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Author’s Blurb: I’m still living with family, so I’ve been extremely privileged to have spent very little money this MCO. So far I’ve only spent over RM100 for a one-time grocery run and a voucher for a future fishing trip. This is in stark contrast to the few hundred ringgit per month I used to spend on petrol alone.

Being stuck at home during the MCO taught us a lot about ourselves, and one aspect of that is our money related habits.

Both saving and spending were common activities at this time, depending on someone’s situation and priorities.

But the question is, what were millennials doing more of thanks to the MCO? We spoke to a few of them to find out, and here’s what they had to share.

Spending More Thanks To The MCO

Out of the millennials who spent more, not everyone was spending on wants. One of them is Carrie, who actually spent more than she intended to because of needs.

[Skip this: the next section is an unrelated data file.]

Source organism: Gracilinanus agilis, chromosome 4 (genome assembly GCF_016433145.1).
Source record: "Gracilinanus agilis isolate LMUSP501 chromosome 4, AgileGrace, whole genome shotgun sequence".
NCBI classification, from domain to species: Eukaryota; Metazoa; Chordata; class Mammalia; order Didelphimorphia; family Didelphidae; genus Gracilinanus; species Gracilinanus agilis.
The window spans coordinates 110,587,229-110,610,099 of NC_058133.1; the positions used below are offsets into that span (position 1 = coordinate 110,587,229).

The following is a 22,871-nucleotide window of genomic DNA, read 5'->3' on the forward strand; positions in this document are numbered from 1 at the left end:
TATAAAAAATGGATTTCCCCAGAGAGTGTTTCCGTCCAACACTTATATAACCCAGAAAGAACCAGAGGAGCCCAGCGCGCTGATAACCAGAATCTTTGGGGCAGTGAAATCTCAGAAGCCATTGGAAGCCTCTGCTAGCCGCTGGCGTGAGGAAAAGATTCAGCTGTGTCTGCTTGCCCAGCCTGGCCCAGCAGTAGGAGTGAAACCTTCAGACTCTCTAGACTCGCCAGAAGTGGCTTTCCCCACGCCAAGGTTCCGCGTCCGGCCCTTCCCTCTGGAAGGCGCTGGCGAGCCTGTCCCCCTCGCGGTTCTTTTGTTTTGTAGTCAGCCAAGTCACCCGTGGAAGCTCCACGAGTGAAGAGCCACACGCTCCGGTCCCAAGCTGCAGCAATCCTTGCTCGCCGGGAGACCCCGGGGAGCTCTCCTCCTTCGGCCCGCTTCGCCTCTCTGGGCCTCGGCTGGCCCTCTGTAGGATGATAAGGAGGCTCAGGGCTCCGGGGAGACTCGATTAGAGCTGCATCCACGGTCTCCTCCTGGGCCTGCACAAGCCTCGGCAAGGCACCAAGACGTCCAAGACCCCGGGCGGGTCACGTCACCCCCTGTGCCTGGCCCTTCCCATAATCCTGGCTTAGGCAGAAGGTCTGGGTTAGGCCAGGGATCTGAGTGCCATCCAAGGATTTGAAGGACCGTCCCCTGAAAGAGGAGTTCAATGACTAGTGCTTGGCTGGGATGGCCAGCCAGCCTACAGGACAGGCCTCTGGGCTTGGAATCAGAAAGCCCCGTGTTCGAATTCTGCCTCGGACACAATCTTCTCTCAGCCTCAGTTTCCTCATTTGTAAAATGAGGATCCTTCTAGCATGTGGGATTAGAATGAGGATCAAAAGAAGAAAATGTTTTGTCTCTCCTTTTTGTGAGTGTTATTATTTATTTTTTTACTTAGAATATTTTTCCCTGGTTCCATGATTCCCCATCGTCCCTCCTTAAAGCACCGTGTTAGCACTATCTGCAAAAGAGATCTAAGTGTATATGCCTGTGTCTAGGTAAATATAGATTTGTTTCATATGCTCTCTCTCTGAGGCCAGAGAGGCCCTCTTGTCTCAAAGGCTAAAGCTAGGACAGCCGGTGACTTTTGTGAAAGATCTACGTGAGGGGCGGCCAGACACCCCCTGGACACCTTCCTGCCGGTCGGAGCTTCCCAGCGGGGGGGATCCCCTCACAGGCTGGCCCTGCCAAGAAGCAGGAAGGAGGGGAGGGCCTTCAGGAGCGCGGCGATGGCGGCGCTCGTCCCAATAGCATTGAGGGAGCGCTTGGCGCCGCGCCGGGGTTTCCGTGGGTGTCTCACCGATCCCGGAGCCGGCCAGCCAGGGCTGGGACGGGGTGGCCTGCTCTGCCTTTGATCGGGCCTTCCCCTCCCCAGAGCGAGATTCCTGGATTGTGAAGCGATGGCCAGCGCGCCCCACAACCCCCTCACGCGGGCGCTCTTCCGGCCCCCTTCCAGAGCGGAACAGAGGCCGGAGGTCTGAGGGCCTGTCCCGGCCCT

Thanks to the MCO, her weekly cleaner was unable to come. When she attempted to do housework, several of her household items broke.

Some of the items that she had to buy included a vacuum, a floor scrub, and a new water/food bowl for her dog.

In between those expenses, she also spent on a pair of new wireless earbuds, which were necessary to improve the quality of her frequent virtual meetings during WFH.

The only want that she indulged in was a game on Steam called Stardew Valley that she bought after her friend’s insistent requests for a multiplayer experience (full disclosure: that friend is me).